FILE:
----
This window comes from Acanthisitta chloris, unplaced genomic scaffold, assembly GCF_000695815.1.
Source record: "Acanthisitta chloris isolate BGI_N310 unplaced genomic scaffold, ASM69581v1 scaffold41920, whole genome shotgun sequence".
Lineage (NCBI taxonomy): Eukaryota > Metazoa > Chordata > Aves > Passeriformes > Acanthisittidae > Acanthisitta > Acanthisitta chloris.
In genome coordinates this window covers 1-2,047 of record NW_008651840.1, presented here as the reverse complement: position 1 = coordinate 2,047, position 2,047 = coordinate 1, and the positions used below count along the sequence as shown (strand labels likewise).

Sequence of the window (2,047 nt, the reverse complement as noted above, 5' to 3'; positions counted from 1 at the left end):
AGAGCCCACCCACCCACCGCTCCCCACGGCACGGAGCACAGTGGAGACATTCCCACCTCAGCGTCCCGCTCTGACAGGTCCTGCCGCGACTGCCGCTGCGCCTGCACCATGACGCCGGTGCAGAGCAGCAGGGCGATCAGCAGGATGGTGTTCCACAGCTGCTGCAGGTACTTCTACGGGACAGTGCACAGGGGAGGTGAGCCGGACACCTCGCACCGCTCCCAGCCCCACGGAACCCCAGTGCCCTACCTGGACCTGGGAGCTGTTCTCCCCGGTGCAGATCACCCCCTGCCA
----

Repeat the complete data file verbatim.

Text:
This window comes from Acanthisitta chloris, unplaced genomic scaffold, assembly GCF_000695815.1.
Source record: "Acanthisitta chloris isolate BGI_N310 unplaced genomic scaffold, ASM69581v1 scaffold41920, whole genome shotgun sequence".
Lineage (NCBI taxonomy): Eukaryota > Metazoa > Chordata > Aves > Passeriformes > Acanthisittidae > Acanthisitta > Acanthisitta chloris.
In genome coordinates this window covers 1-2,047 of record NW_008651840.1, presented here as the reverse complement: position 1 = coordinate 2,047, position 2,047 = coordinate 1, and the positions used below count along the sequence as shown (strand labels likewise).

Sequence of the window (2,047 nt, the reverse complement as noted above, 5' to 3'; positions counted from 1 at the left end):
AGAGCCCACCCACCCACCGCTCCCCACGGCACGGAGCACAGTGGAGACATTCCCACCTCAGCGTCCCGCTCTGACAGGTCCTGCCGCGACTGCCGCTGCGCCTGCACCATGACGCCGGTGCAGAGCAGCAGGGCGATCAGCAGGATGGTGTTCCACAGCTGCTGCAGGTACTTCTACGGGACAGTGCACAGGGGAGGTGAGCCGGACACCTCGCACCGCTCCCAGCCCCACGGAACCCCAGTGCCCTACCTGGACCTGGGAGCTGTTCTCCCCGGTGCAGATCACCCCCTGCCA